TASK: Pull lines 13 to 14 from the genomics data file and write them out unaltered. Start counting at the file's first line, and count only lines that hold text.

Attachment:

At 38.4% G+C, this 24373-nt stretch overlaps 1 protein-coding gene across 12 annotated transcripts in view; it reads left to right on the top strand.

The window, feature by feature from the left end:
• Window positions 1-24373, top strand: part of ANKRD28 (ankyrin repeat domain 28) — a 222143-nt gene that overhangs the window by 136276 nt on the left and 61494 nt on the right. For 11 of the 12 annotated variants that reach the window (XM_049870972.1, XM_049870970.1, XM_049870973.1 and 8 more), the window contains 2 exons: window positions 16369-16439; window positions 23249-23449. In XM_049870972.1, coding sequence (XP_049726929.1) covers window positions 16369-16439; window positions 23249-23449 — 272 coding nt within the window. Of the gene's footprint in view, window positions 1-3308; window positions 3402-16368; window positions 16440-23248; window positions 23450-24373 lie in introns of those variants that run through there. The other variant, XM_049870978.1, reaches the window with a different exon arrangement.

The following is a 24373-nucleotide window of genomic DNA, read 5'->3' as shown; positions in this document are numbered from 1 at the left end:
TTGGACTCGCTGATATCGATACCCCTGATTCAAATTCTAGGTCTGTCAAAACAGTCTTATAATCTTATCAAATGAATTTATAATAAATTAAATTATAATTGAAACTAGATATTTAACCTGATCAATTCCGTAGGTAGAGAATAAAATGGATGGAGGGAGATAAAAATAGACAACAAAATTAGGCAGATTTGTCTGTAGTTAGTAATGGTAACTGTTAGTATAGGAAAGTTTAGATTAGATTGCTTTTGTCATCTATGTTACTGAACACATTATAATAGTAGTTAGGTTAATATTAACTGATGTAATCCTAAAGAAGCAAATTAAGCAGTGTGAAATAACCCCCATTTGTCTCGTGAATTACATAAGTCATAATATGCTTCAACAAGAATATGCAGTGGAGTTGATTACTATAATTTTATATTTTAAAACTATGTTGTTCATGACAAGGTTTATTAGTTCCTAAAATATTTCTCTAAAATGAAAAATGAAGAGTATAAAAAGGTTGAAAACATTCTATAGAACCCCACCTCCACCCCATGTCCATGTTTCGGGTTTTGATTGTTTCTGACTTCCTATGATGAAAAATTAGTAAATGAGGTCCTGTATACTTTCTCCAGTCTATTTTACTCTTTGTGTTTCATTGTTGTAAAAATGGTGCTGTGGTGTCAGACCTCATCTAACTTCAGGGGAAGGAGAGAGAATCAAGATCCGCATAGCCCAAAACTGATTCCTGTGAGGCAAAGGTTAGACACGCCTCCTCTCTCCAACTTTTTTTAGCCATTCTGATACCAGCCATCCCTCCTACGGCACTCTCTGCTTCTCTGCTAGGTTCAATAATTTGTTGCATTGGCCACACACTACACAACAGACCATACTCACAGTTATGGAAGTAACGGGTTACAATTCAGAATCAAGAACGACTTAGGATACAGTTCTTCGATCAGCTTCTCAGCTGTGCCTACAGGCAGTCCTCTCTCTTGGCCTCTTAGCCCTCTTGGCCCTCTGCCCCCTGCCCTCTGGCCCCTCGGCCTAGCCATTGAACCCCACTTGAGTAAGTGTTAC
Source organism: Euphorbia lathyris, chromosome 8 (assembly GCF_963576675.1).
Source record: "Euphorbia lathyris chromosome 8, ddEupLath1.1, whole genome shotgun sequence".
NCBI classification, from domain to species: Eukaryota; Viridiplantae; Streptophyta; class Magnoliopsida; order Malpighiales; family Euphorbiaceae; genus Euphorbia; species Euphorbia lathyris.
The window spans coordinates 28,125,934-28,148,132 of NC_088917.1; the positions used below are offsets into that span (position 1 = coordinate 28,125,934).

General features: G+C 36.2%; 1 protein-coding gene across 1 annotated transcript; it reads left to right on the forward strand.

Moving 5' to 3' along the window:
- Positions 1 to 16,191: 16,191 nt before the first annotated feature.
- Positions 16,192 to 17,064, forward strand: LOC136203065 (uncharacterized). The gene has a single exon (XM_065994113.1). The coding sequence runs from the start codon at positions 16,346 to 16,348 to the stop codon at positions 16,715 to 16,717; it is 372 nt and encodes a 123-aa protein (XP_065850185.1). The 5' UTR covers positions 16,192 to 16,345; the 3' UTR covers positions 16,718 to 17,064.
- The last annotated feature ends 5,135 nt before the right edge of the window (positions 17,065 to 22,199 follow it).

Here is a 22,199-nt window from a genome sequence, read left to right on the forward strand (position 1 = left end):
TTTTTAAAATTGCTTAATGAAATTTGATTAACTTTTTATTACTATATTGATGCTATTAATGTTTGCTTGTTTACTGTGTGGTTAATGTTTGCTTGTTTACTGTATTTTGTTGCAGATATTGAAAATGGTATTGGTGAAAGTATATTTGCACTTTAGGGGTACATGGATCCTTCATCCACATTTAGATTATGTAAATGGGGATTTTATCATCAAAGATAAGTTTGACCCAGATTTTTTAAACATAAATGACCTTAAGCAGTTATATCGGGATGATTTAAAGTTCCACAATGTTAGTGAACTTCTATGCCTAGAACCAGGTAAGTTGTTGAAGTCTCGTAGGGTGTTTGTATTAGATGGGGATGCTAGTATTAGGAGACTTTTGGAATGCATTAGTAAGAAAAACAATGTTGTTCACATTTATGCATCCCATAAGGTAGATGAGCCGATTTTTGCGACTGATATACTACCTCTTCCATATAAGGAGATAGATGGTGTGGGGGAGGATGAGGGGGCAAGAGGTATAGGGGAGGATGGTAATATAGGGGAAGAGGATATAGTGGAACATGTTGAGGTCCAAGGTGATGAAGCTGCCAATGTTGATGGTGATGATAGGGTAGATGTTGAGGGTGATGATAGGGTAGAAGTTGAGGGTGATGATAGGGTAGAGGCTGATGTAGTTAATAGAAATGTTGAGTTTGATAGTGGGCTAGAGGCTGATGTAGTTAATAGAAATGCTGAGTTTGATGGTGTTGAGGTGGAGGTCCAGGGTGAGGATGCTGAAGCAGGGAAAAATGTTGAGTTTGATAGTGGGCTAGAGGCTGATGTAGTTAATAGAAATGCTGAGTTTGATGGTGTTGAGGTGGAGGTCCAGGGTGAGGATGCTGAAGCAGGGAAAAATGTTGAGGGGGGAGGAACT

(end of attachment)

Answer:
- Positions 16,192 to 17,064, forward strand: LOC136203065 (uncharacterized). The gene has a single exon (XM_065994113.1). The coding sequence runs from the start codon at positions 16,346 to 16,348 to the stop codon at positions 16,715 to 16,717; it is 372 nt and encodes a 123-aa protein (XP_065850185.1). The 5' UTR covers positions 16,192 to 16,345; the 3' UTR covers positions 16,718 to 17,064.
- The last annotated feature ends 5,135 nt before the right edge of the window (positions 17,065 to 22,199 follow it).